With health taking the lead as a key consumer trend, it comes as no surprise to see how many people are embracing a healthy diet and lifestyle habits.
The convenient access to health and diet tips can help us address pertinent health issues such as fatigue, immune health, brain health and slimming.
1.Snackify your meals:
Snacking is starting to redefine our diet, mostly in response to changes in our busy lifestyles, but also because we love snacks. Look out for air popped rice crisps as healthy alternatives to chips and date and nut bars as healthy alternatives to candy bars.
2. Functional flavour:
Select foods and beverages with function flavours. The latest research into the health properties of food ingredients such as herbs and spices, have put foods such as cocoa, almonds, coconut, ginger, turmeric and cinnamon on the map.
Where previous health guidelines indicated five portions fruit and or veg per day for optimum nutrition, the latest guidelines from the Health Survey for England, indicate 7-10 portions of fruit and, or vegetables per day. However, for many people, it is not realistic to consume such a vast amount of fresh fruit and vegetables daily.
That’s where a daily multivitamin can make a valuable contribution to the daily nutritional intake.
4. Eat more veggies:
The staggering recommendation of eating 7-10 portions of fresh fruit and vegetables is nothing but overwhelming, until you start juicing your vegetables. Juicing extracts the clear juice of veggies such as beetroot, celery, cabbage and carrots, packing an antioxidant and vitamin punch into your juices and smoothies. There is nothing wrong with adding these veggie juices into your salad dressing – how is that for pimping your salad with extra vitamins?!
5. Immune boosters:
Chillies: Chillies are rich in a component called capsaicin, which is responsible for the burning sensation when you eat them, as well as helping in the management of colds and flu. Eating chillies can cause a runny nose, which thins mucous secretions, potentially helping to relieve mucous congestion.
Ginger: Ginger is known to have expectorant properties, helping to expel mucus from the respiratory system. Despite its hot taste, ginger has anti-inflammatory properties, which combat the pain-causing inflammation of sore throats, colds and sinus congestion.
Garlic: Garlic is probably the most well-known of all flu-fighting foods. Taking a garlic supplement can help prevent and also shorten the duration of a cold through its antiviral properties.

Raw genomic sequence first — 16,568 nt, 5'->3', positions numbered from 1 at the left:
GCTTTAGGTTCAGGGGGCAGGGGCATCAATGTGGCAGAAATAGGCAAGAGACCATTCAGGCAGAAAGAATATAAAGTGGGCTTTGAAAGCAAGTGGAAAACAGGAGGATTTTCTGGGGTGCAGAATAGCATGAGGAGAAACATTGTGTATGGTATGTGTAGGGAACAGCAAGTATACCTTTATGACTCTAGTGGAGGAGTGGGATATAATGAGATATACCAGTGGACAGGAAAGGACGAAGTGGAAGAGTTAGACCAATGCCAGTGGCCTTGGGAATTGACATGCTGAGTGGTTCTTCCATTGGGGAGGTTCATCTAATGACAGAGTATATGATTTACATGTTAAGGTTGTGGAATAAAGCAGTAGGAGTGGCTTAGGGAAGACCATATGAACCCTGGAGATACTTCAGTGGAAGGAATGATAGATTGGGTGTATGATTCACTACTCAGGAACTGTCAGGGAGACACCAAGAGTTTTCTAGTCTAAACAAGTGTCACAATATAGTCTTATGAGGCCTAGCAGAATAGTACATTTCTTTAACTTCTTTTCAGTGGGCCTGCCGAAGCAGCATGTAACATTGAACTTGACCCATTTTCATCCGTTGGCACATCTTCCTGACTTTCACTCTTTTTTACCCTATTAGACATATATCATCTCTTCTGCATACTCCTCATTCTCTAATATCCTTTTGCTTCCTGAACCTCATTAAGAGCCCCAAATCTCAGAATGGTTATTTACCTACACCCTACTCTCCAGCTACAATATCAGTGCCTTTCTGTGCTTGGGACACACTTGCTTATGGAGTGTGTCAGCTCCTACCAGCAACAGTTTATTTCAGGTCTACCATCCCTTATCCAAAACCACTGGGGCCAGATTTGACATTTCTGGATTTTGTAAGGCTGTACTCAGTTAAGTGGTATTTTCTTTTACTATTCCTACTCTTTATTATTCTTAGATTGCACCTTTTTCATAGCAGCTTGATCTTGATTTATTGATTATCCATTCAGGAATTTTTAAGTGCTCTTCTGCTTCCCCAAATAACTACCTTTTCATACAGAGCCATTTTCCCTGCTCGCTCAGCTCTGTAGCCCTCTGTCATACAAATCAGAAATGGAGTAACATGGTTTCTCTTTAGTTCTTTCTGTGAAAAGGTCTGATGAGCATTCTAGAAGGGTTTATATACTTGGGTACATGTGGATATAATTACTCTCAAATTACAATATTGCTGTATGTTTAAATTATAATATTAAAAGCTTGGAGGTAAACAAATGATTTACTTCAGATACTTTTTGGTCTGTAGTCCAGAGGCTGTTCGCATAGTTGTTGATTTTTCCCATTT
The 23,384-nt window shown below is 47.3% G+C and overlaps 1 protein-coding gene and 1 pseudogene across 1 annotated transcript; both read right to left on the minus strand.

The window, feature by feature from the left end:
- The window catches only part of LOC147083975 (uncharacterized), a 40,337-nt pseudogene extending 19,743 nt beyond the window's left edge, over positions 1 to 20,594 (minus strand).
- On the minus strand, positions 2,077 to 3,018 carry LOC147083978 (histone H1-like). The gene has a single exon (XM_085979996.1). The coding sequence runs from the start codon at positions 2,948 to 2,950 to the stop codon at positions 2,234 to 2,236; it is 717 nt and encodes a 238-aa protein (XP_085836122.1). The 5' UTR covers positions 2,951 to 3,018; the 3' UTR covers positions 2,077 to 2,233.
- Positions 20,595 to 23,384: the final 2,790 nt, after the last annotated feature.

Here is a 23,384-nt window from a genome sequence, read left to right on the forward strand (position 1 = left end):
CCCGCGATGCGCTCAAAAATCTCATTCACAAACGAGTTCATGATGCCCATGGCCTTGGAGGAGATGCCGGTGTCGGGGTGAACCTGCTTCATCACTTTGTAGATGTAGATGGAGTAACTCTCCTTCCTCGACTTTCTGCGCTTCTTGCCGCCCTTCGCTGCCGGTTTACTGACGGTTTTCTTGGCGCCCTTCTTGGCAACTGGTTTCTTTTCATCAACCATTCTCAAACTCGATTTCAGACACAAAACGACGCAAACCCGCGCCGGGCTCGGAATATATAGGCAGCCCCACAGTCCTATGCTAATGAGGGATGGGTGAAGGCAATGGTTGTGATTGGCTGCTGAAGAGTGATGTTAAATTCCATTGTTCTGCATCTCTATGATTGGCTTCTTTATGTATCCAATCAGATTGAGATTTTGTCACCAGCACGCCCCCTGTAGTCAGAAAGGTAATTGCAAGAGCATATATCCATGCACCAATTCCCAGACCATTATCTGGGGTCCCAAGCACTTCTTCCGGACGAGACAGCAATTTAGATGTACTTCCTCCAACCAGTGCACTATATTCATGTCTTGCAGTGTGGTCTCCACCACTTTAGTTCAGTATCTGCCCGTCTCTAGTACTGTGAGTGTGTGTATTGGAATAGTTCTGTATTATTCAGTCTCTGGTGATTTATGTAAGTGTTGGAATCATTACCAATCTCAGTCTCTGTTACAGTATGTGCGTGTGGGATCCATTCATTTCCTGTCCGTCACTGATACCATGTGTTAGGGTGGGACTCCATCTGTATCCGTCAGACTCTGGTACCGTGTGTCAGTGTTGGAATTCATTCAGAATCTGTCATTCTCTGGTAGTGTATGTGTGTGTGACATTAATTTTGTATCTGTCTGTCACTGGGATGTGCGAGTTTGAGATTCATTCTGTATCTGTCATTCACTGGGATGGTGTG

6. Fatigue fighting foods:
First find out why you feel tired. If you feel tired despite a healthy diet, regular exercise and sufficient sleep, visit your doctor and have your blood pressure and iron levels tested. Both low blood pressure and low iron levels are known to cause fatigue.
In the case of low blood pressure, take a multivitamin enriched with ginseng. For low iron levels, take an iron supplement. Dietary sources of iron include red meat and dark green leafy vegetables such as spinach.
B-vitamins also play a vital role in energy management, especially if you lead an active lifestyle. B-vitamins can be taken in supplement form and dietary sources include dairy products, fish, eggs, meat and wholegrain cereals.
7. Brain boosting nutrients:
Pack in these foods with brain boosting nutrients to support your focus and memory to perform under pressure.
- Omega 3: Walnuts, flaxseeds, oily fish such as salmon and sardines
- B-vitamins: Whole-grain cereals, poultry, meat, wholegrain cereals
- Phospholipids: Eggs, soy beans
8. Beauty foods:
Beauty nutrition is one of the fastest growing health trends. No wonder, if you consider the vast amounts of research showing us which nutrients and foods are best to nourish our hair, skin and nails. Look out for these nutrients:
Vitamin E: supports healing of skin and may help prevent scarring
Zinc: this nutrient is important for the repair of skin damaged by acne, as well as helping to prevent bacterial infections
9. Tame your Appetite: time-plan your protein snacks
Research has established the strong role of snacking in appetite control. It is far better to eat smaller meals plus snack meals throughout the day, than eating one or two large meals per day.
The smart snacks to have are the ones with higher protein, fat or fibre content.
- ½ diced apple with 100 ml plain yoghurt, spiced with cinnamon and a seed sprinkle.
- 175 ml full fat greek yoghurt
- 10-12 almonds
- 45 g lean biltong
- 40 g protein bar
10. Plan to succeed:
Planning is still one of the key factors to success in following a healthy diet. They say, “Failing to plan is planning to fail”. This leaves us with the challenge to make sense of the overwhelming amount of diet information, which is often conflicting and confusing. That is why it is always best to consult a registered dietitian, for expert advice on the best nutrition plan to suit your needs. Another option is to look out for an online health or nutrition coach. A registered health professional would provide you with the best advice.